LOS ANGELES, CA (CNS) - Metro will begin 22 consecutive weekend closures along stretches of Wilshire Boulevard in the Miracle Mile area Friday night to accommodate construction of a subway station at Wilshire and La Brea Avenue.
The agency announced in February that it had scrapped a plan that would have shut down a portion of Wilshire for seven weeks and instead opted for the weekend closures.
During the 22 weekends, a Metro contractor will excavate a stretch of Wilshire and replace it with concrete decking. The weekend work will be suspended during the Fourth of July and Labor Day weekends.
The affected stretches of Wilshire will be closed beginning at 8 p.m. on Fridays through 6 a.m. Mondays. The first phase, beginning tonight, will involve three weekend closures from Detroit Street to La Brea. Prior to the closure, Wilshire will be reduced to one lane in each direction from 10 a.m. to 8 p.m. Friday.
Metro officials recommended that westbound motorists take La Brea north to Sixth Street, then head west to Fairfax Avenue and south back to Wilshire. Eastbound motorists can take the same route in reverse.
The second phase of the construction project will involve three weekend closures at the La Brea intersection. The third -- and biggest -- phase will be 16 weekend closures of Wilshire from La Brea to Highland Avenue.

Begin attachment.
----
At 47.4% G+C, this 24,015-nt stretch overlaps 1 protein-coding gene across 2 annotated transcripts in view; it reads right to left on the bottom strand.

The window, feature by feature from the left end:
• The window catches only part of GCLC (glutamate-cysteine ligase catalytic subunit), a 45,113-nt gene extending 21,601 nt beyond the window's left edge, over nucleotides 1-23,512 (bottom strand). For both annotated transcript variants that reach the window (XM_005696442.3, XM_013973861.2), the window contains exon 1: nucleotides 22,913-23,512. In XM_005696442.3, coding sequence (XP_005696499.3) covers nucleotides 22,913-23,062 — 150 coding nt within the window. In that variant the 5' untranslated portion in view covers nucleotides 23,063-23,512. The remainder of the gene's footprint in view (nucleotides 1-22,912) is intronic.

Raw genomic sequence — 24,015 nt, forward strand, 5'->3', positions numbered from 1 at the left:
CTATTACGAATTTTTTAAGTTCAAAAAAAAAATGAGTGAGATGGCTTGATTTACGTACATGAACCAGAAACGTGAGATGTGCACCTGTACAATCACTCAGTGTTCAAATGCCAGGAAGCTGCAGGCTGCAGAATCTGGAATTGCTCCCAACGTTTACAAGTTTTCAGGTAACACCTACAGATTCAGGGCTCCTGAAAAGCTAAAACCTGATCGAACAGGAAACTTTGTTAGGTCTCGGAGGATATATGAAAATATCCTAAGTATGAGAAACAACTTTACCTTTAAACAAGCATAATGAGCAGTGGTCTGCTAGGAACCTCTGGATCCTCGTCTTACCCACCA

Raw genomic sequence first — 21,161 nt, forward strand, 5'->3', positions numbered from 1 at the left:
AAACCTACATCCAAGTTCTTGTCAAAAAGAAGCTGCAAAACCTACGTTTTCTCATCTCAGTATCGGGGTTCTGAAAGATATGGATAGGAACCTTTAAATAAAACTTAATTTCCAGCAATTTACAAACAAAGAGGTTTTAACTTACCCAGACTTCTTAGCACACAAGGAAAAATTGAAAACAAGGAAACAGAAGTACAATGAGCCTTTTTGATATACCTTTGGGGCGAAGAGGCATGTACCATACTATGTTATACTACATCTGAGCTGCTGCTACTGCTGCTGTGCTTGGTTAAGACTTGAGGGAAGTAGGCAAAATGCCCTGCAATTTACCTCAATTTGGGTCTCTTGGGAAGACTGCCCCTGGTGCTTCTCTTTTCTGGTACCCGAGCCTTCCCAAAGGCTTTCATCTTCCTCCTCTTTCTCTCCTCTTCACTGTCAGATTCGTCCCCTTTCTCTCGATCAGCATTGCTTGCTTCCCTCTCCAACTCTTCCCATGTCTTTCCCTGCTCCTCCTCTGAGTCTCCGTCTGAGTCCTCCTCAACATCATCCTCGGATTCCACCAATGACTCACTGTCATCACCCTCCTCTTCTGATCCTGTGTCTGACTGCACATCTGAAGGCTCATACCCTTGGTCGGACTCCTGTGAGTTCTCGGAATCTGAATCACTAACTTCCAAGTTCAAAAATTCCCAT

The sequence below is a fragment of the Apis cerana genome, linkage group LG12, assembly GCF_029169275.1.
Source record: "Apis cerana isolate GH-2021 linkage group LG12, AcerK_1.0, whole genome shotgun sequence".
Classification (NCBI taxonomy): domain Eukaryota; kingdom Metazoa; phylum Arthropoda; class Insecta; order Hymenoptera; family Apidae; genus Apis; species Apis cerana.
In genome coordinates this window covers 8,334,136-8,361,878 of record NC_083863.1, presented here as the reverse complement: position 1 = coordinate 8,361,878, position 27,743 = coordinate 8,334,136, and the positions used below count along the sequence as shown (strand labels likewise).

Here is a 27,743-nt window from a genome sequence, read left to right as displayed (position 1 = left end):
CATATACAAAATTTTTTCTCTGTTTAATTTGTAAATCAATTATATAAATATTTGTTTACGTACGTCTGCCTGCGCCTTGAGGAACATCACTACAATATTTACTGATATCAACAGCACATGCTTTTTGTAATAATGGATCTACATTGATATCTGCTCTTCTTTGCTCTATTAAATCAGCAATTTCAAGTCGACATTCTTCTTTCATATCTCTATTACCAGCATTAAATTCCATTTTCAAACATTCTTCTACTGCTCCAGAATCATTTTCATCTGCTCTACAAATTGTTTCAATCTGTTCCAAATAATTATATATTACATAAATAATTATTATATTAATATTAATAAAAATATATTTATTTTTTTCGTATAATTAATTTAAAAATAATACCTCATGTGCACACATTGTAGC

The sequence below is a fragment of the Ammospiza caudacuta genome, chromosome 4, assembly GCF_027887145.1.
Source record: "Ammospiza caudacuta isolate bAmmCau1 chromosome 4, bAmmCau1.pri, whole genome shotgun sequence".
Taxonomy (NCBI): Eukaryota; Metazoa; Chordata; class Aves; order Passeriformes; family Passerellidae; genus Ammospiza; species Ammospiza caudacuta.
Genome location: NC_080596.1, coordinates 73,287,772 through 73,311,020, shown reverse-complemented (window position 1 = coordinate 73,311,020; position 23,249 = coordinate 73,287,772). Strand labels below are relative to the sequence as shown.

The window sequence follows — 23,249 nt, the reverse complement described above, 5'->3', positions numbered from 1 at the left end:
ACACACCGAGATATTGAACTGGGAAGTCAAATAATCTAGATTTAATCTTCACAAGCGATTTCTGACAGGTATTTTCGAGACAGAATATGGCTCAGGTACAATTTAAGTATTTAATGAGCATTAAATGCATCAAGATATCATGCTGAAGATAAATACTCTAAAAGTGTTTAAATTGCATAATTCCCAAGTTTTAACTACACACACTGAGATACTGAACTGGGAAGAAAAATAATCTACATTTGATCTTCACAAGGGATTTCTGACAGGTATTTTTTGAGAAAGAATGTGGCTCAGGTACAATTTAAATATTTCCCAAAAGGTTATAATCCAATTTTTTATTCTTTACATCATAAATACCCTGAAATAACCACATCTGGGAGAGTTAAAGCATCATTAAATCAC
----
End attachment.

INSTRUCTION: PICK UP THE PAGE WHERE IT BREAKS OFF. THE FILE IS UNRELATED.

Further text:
Metro officials said access will be maintained for local businesses and residents.
The work is part of the $6.3 billion extension of the Metro Purple Line, which ends at Wilshire and Western Avenue. The extension will stretch the line west to Wilshire and La Cienega, with the project expected to be open by 2023. The line will then been stretched to the West Los Angeles VA hospital by 2035, although the timeline could be advanced as Metro explores additional funding.
"Metro continues to transform transportation in L.A. County, and we're now ready to begin building the first of three subway stations that will provide more Angelenos with fast, frequent, high-capacity transit services along Wilshire Boulevard -- one of our region's most congested corridors," said county Supervisor Mark Ridley-Thomas, the chairman of the Metro board.
"We have planned this operation to be as least invasive as possible, and we ask for the public's patience as we continue building a world-class transportation system for our country."
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